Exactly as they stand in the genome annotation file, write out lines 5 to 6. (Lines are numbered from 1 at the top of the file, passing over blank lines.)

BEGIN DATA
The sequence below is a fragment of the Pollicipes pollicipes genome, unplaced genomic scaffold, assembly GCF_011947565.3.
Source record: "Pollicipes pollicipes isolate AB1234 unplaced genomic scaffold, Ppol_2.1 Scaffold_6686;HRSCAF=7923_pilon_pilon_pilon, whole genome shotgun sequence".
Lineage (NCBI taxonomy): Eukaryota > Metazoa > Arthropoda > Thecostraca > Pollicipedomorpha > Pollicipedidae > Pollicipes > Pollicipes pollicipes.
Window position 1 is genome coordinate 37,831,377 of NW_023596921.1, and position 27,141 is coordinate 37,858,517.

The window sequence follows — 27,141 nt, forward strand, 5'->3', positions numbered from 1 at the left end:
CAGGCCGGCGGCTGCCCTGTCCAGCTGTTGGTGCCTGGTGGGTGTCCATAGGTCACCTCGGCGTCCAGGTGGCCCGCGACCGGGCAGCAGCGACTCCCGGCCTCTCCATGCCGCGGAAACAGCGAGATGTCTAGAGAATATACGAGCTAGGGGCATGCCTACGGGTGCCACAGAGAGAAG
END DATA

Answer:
The window sequence follows — 27,141 nt, forward strand, 5'->3', positions numbered from 1 at the left end:
CAGGCCGGCGGCTGCCCTGTCCAGCTGTTGGTGCCTGGTGGGTGTCCATAGGTCACCTCGGCGTCCAGGTGGCCCGCGACCGGGCAGCAGCGACTCCCGGCCTCTCCATGCCGCGGAAACAGCGAGATGTCTAGAGAATATACGAGCTAGGGGCATGCCTACGGGTGCCACAGAGAGAAG